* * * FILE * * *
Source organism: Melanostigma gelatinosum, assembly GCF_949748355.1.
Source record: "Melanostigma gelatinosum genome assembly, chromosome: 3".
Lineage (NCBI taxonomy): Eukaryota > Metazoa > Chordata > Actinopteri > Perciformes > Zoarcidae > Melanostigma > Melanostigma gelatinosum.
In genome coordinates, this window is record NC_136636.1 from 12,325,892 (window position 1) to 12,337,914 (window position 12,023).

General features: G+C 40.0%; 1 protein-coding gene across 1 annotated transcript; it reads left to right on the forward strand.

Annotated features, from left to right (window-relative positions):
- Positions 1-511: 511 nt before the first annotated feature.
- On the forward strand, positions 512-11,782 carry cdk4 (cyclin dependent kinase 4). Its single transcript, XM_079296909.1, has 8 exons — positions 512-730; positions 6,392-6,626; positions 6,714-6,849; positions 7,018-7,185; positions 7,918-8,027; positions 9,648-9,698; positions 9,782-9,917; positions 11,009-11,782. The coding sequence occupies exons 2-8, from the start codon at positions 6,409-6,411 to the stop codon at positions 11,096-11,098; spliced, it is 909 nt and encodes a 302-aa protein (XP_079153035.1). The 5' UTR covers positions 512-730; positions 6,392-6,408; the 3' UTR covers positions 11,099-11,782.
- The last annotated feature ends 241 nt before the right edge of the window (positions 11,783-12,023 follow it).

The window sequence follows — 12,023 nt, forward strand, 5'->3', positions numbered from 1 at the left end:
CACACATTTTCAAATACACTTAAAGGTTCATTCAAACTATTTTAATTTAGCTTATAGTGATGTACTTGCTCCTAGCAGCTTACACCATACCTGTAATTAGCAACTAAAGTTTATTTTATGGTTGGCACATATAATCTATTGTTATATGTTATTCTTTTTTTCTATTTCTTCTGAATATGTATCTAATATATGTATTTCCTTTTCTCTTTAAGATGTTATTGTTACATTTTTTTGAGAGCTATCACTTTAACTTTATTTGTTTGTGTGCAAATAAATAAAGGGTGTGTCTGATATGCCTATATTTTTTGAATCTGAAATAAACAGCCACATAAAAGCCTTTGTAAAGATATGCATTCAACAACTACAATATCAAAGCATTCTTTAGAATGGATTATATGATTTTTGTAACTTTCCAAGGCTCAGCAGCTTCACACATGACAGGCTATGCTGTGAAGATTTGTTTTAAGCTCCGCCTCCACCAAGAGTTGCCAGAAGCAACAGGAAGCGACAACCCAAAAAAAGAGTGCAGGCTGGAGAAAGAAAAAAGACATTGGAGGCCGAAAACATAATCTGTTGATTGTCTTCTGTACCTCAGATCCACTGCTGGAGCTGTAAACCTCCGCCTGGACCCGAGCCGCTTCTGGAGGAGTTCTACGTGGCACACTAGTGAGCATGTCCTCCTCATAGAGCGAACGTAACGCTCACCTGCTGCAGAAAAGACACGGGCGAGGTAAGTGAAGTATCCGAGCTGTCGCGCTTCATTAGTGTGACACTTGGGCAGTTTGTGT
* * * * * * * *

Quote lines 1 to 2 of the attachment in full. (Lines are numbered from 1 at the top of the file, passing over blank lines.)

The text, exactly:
Source organism: Melanostigma gelatinosum, assembly GCF_949748355.1.
Source record: "Melanostigma gelatinosum genome assembly, chromosome: 3".